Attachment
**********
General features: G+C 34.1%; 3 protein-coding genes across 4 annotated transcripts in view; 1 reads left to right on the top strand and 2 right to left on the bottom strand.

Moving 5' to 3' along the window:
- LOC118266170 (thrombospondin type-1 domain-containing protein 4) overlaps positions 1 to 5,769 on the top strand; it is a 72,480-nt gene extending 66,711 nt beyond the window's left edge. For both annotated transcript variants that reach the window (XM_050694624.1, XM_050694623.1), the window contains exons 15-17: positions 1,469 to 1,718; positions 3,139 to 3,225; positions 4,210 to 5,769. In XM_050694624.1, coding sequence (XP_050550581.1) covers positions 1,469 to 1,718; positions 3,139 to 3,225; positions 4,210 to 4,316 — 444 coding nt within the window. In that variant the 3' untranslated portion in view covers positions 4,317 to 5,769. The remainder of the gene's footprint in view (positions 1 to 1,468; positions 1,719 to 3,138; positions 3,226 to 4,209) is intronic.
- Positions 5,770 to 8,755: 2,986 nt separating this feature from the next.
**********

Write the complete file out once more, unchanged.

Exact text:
General features: G+C 34.1%; 3 protein-coding genes across 4 annotated transcripts in view; 1 reads left to right on the top strand and 2 right to left on the bottom strand.

Moving 5' to 3' along the window:
- LOC118266170 (thrombospondin type-1 domain-containing protein 4) overlaps positions 1 to 5,769 on the top strand; it is a 72,480-nt gene extending 66,711 nt beyond the window's left edge. For both annotated transcript variants that reach the window (XM_050694624.1, XM_050694623.1), the window contains exons 15-17: positions 1,469 to 1,718; positions 3,139 to 3,225; positions 4,210 to 5,769. In XM_050694624.1, coding sequence (XP_050550581.1) covers positions 1,469 to 1,718; positions 3,139 to 3,225; positions 4,210 to 4,316 — 444 coding nt within the window. In that variant the 3' untranslated portion in view covers positions 4,317 to 5,769. The remainder of the gene's footprint in view (positions 1 to 1,468; positions 1,719 to 3,138; positions 3,226 to 4,209) is intronic.
- Positions 5,770 to 8,755: 2,986 nt separating this feature from the next.